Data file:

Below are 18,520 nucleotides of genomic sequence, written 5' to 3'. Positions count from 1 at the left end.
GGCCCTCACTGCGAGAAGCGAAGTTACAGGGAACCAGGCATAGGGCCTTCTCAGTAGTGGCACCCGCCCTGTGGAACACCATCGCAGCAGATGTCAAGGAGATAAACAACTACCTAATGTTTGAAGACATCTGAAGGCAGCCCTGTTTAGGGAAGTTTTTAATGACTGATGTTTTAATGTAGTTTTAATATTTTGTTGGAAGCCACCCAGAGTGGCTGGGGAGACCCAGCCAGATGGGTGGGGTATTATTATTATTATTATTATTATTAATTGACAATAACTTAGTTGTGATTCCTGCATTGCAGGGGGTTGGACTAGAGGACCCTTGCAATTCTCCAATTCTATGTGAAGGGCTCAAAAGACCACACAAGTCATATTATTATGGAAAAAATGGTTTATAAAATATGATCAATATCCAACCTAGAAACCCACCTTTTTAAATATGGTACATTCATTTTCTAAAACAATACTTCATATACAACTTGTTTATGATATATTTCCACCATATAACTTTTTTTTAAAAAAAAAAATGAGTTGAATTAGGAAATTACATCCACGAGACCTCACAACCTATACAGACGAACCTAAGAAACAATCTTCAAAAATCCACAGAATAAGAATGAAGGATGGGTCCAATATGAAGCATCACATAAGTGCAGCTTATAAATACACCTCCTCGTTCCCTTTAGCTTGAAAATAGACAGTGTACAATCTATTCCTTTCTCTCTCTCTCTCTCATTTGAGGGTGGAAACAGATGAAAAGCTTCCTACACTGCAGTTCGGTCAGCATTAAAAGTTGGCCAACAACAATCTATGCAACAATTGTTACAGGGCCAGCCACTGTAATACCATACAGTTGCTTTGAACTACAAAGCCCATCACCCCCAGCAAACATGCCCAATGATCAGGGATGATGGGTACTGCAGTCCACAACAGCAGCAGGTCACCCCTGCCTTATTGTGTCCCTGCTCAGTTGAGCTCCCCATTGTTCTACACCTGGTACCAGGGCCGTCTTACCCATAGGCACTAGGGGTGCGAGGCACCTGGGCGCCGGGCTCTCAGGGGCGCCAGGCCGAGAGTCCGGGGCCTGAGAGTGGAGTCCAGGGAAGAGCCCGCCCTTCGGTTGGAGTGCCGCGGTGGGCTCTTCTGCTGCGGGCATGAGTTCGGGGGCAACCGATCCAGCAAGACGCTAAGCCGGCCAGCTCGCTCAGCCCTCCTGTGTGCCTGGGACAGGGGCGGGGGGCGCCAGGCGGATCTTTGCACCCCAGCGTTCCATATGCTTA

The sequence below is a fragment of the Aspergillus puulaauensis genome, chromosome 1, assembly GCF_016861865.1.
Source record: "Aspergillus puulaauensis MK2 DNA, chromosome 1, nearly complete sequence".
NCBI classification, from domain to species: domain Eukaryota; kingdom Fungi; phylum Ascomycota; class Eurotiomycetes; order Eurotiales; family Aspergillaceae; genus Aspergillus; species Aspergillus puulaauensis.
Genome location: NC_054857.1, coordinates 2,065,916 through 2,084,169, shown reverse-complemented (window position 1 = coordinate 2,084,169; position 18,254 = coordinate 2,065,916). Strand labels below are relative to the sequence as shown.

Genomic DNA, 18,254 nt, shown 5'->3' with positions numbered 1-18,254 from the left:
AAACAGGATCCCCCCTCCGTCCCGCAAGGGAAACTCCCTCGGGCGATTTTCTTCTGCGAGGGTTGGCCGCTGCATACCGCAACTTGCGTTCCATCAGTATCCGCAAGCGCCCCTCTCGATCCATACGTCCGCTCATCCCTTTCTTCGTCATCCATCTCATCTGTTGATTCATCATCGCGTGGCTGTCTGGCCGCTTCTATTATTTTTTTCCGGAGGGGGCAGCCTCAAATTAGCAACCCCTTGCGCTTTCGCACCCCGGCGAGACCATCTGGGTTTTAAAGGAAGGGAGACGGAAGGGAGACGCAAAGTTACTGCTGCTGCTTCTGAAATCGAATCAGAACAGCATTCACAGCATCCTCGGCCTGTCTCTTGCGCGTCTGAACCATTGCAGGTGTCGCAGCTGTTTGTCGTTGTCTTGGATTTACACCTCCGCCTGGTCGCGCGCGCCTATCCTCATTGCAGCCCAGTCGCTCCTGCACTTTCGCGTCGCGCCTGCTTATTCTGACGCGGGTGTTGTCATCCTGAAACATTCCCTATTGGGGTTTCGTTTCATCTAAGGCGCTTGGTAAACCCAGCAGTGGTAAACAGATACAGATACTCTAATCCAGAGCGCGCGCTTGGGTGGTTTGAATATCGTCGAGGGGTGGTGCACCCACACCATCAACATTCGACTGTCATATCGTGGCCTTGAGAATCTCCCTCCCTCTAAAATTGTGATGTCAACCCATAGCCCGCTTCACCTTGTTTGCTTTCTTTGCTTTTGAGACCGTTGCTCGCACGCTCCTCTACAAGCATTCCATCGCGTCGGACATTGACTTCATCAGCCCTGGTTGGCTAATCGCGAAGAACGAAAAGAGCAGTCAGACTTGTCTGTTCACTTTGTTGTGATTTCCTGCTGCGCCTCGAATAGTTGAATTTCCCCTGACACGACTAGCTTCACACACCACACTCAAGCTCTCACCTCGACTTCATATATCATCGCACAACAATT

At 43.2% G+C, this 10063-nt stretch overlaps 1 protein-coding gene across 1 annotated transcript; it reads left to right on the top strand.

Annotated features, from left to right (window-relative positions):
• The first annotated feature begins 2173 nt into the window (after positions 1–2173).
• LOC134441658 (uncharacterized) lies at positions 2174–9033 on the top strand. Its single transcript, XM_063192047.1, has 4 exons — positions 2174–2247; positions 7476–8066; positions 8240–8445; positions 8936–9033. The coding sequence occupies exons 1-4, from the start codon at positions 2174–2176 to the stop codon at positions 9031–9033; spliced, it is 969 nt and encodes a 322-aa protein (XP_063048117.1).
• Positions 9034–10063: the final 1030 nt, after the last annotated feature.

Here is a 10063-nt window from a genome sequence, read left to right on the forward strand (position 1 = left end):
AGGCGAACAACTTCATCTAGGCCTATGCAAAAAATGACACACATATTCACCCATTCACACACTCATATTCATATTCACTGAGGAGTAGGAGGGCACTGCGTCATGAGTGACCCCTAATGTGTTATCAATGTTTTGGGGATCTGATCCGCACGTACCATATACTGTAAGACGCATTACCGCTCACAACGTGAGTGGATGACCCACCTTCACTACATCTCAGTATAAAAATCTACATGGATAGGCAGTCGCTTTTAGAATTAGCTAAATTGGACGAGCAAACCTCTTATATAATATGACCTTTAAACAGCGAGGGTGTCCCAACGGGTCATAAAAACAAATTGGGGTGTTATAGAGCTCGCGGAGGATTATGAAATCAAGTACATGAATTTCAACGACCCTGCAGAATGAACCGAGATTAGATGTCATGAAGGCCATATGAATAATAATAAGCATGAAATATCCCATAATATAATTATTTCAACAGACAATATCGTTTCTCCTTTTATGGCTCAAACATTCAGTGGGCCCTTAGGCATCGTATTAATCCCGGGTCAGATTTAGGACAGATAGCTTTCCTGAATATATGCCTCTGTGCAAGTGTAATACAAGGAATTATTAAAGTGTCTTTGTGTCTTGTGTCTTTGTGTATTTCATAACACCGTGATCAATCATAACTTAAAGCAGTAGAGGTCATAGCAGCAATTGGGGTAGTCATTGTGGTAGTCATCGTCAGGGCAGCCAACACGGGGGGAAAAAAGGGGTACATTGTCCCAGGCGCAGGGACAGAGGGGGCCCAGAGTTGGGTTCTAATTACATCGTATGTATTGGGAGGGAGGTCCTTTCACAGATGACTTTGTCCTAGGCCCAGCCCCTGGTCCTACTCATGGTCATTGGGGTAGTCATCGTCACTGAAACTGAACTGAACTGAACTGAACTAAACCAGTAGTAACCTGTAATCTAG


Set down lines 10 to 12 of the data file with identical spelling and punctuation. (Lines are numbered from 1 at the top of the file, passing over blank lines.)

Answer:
Annotated features, from left to right (window-relative positions):
• The first annotated feature begins 2173 nt into the window (after positions 1–2173).
• LOC134441658 (uncharacterized) lies at positions 2174–9033 on the top strand. Its single transcript, XM_063192047.1, has 4 exons — positions 2174–2247; positions 7476–8066; positions 8240–8445; positions 8936–9033. The coding sequence occupies exons 1-4, from the start codon at positions 2174–2176 to the stop codon at positions 9031–9033; spliced, it is 969 nt and encodes a 322-aa protein (XP_063048117.1).